Daily Orbit – Never Cheat a Cheetah

    Published: 06-16-2009
    Views: 9,645
    9-6-13: On this episode of the Daily Orbit, scientists learn how a cheetah successfully catches its prey, NASA is looking to you for assistance, and the world’s largest volcano is found in the Pacific.


    You can’t cheat a cheetah!


    Armchair astronomers…NASA needs your help!

    Massif is named the most massive what?

    And out of this world science on the Daily Orbit!


    Hello and welcome to the Daily Orbit.  I’m Emerald Robinson.


    Well, you know you can’t outrun a cheetah but you’re probably not going to outsmart him either.  A new study found that these magnificent animals aren’t just fast, but they actually anticipate the escape tactics of their prey.  Researchers found that cheetahs use prey-specific tactics that involve two phases--first is a rapid acceleration toward the prey and then second they mirror the turns and zigzags instigated by the prey.   Researchers say they can out agile the most agile, that “it is like a deadly tango between the hunter and the hunted.   Anyone care to tango?

    Amateur astronomers everywhere-- NASA wants you!!! NASA needs a little help in the movement to discover more exoplanets and is calling on citizen scientists to pick up where the broken-down Kepler telescope left off by participating in the Open Source Differential Photometry Code for Amateur Astronomy Research or, must easier to say, OSCAAR.  What do you need?  A telescope equipped with an electronic light detector, known as a charge-coupled device (CCD) and software capable of reading the output from the CCD with a computer.  You’ll be looking for the dip in the light of a host star as a planet passes in front of it.  But you’ll definitely be at a disadvantage compared to Kepler, which didn’t have to deal with the Earth’s atmosphere.  NASA is being realistic saying there might not be ground-breaking results, but they hope that OSCAAR users will be inspired to take their exoplanet studies further after they get a taste for photometry.  Hmmm… I’m gonna have to get a better telescope.  Hey NASA, do you get to name an exoplanet if you find one?  


    Where do you find the biggest?  At the bottom--of the ocean that is.  Researchers from the University of Houston have confirmed the existence of the world’s largest single volcano at the bottom of the Pacific Ocean.  And its size is literally out of this world!  Tamu Massif sits 6,500 feet below the surface, just off the east coast of Japan, and is so big researchers are comparing it to Mars’ massive Olympus Mons volcano.  Tamu Massif covers 120,000 square miles--six times larger than Hawaii’s Mauna Loa, which is the largest active volcano on Earth.   Tamu Massif isn’t the steep cone you would expect but has a uniquely low, broad shape formed from lava that flowed great distances.  Researchers said studying how the magma that formed it came from the Earth’s mantle is important is learning more about how the Earth’s interior works.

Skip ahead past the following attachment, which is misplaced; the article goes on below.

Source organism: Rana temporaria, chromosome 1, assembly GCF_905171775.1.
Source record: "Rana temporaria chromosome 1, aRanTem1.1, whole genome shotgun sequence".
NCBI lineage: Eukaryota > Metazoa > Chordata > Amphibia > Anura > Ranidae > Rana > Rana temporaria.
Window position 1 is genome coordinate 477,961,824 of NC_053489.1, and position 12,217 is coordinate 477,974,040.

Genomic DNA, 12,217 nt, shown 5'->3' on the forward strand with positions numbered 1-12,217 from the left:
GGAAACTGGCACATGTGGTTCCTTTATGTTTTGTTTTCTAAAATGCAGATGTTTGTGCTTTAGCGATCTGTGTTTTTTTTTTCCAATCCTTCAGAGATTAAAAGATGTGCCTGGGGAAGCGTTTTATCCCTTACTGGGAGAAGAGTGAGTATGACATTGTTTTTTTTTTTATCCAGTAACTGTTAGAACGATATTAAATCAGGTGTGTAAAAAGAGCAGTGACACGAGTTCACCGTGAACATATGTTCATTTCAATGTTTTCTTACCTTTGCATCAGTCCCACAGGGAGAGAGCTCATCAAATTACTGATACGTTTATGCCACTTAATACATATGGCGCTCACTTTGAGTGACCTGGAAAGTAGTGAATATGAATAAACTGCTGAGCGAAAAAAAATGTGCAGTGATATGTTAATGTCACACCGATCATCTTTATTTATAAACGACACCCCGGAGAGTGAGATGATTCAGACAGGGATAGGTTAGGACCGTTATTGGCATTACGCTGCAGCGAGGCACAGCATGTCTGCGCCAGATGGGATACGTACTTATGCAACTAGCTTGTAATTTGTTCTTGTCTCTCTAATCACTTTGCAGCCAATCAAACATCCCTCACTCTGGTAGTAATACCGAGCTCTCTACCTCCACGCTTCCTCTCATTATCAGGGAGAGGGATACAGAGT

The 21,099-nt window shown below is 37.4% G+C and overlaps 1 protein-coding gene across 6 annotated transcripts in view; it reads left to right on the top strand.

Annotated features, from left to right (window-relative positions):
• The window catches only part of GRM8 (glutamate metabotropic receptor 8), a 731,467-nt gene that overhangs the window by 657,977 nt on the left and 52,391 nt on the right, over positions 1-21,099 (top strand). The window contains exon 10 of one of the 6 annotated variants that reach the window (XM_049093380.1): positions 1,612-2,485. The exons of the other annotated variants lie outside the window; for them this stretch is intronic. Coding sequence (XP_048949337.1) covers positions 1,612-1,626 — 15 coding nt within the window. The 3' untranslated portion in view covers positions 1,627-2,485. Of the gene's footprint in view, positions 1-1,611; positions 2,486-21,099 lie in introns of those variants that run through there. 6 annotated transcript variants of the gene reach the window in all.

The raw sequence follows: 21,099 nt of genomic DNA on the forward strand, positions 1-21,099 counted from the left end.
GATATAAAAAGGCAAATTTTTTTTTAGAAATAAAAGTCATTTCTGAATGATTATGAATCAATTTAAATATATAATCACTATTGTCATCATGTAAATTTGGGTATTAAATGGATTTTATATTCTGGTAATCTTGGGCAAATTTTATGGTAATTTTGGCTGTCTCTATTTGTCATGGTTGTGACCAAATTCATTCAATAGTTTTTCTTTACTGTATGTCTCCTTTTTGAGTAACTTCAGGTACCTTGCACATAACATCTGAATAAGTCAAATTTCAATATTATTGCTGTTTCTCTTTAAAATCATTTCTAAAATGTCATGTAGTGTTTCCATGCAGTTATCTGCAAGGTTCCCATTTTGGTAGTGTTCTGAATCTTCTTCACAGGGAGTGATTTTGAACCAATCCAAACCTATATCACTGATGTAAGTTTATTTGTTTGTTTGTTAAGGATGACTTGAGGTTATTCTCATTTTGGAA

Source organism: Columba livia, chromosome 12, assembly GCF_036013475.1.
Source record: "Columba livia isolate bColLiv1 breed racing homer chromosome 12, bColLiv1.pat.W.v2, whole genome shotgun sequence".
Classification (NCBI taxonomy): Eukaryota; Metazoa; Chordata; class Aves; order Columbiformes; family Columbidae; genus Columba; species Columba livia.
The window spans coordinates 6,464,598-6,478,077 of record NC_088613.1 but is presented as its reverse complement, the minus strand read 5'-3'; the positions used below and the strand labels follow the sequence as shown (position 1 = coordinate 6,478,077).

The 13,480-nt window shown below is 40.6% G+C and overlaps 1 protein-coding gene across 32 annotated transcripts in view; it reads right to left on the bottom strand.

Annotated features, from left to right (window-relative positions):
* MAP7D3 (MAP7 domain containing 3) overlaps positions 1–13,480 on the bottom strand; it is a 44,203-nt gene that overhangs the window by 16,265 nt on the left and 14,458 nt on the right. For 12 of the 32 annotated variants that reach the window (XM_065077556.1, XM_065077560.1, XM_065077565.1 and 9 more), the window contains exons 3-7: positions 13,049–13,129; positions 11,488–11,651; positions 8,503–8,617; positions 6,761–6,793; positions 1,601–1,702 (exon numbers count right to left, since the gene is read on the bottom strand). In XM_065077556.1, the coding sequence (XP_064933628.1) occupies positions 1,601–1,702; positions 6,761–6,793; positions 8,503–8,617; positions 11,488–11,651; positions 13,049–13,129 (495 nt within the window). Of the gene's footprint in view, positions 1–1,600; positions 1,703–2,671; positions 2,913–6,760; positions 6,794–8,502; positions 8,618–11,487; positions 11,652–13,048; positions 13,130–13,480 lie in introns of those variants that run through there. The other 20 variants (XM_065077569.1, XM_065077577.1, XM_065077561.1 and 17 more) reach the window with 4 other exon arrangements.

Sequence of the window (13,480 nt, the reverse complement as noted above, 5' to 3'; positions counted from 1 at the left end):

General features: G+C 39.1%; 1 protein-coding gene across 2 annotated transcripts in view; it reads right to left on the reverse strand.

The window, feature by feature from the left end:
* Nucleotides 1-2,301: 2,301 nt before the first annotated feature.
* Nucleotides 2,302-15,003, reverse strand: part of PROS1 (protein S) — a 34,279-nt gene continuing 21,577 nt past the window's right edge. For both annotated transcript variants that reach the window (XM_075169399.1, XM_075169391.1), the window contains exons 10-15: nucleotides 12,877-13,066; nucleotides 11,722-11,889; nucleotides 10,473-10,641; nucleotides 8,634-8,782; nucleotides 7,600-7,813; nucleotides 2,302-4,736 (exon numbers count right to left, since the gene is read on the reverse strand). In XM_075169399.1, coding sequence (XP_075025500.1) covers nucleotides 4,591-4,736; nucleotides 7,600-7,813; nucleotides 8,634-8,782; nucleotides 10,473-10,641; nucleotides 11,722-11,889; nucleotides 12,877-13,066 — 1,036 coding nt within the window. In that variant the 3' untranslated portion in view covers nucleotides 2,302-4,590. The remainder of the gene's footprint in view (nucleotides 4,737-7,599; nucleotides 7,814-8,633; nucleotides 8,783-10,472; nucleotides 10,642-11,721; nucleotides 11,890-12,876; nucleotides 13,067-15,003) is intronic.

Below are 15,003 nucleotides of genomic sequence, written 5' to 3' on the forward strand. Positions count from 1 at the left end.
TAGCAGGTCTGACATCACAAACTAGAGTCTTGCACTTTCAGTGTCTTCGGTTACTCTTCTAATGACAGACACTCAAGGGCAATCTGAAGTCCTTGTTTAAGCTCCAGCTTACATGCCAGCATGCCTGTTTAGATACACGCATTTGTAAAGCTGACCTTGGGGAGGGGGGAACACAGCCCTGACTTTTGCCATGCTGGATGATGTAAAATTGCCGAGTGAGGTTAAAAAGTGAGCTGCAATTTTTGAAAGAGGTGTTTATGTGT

In the words of one great space explorer—“One small step….for robots.”  I’m sure you were expecting Armstrong’s iconic quote.  But it’s a robot that’s making comments and he’s yapping away on the International Space Station.  The first talking space robot was made in Japan and arrived at the ISS last month.  Kirobo speaks in Japanese, so if you don’t then you’ll have to read subtitles (sound byte) Kirobo will be taking orders from Japanese astronaut Koichi Wakata as well as commands from Earth.  He’ll spend a year and half in space.  Perhaps the other astronauts will learn a little Japanese too.  Between Chris Hadfield and Kirobo I feel like the ISS just keeps getting more playful. These astronauts are just having too much fun.


    And Virgin Galactic just keeps going up and up!  The company’s SpaceShipTwo completed its second powered flight--flying even higher and faster than before.  The flight flew under rocket power four seconds longer than April’s test flight.  It reached Mach 1.43 speeds with an altitude of 69,000 feet.  SpaceShipTwo is 29 flights and 3 years into its testing phase to prepare for it’s inaugural sub-orbital tourist flight with 600 passengers.  Virgin Galactic tested the craft’s “feather” re-entry system, which is designed to fold the airplane in half allowing for a “fairly simple, slow speed configuration.”  Passengers get ready! Branson hinted at a possible Christmas Day take-off in a recent interview.  You’re getting closer and closer to space!


    And that’s it for the Daily Orbit!  Have a great weekend space cadets!